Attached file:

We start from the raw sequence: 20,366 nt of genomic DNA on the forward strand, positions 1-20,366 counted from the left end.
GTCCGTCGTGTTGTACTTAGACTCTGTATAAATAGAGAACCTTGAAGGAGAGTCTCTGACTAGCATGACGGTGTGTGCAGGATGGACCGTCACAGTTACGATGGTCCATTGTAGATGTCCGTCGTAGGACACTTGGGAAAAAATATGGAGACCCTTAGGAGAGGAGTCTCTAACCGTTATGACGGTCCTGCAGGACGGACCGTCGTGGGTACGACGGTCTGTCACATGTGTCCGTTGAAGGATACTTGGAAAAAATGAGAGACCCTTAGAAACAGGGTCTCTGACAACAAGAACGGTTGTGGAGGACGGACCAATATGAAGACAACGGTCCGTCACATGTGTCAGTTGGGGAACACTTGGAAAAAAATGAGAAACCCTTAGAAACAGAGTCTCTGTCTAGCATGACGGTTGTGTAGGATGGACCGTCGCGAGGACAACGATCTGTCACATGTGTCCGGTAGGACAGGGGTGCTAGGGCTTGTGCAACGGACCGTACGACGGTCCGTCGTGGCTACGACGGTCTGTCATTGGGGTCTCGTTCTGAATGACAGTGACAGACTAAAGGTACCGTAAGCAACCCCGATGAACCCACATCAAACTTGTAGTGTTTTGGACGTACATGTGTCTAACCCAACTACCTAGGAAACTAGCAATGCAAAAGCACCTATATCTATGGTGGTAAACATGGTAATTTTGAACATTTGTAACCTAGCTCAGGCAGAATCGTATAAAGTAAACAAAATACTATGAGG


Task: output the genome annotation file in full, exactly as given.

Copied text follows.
We start from the raw sequence: 20,366 nt of genomic DNA on the forward strand, positions 1-20,366 counted from the left end.
GTCCGTCGTGTTGTACTTAGACTCTGTATAAATAGAGAACCTTGAAGGAGAGTCTCTGACTAGCATGACGGTGTGTGCAGGATGGACCGTCACAGTTACGATGGTCCATTGTAGATGTCCGTCGTAGGACACTTGGGAAAAAATATGGAGACCCTTAGGAGAGGAGTCTCTAACCGTTATGACGGTCCTGCAGGACGGACCGTCGTGGGTACGACGGTCTGTCACATGTGTCCGTTGAAGGATACTTGGAAAAAATGAGAGACCCTTAGAAACAGGGTCTCTGACAACAAGAACGGTTGTGGAGGACGGACCAATATGAAGACAACGGTCCGTCACATGTGTCAGTTGGGGAACACTTGGAAAAAAATGAGAAACCCTTAGAAACAGAGTCTCTGTCTAGCATGACGGTTGTGTAGGATGGACCGTCGCGAGGACAACGATCTGTCACATGTGTCCGGTAGGACAGGGGTGCTAGGGCTTGTGCAACGGACCGTACGACGGTCCGTCGTGGCTACGACGGTCTGTCATTGGGGTCTCGTTCTGAATGACAGTGACAGACTAAAGGTACCGTAAGCAACCCCGATGAACCCACATCAAACTTGTAGTGTTTTGGACGTACATGTGTCTAACCCAACTACCTAGGAAACTAGCAATGCAAAAGCACCTATATCTATGGTGGTAAACATGGTAATTTTGAACATTTGTAACCTAGCTCAGGCAGAATCGTATAAAGTAAACAAAATACTATGAGG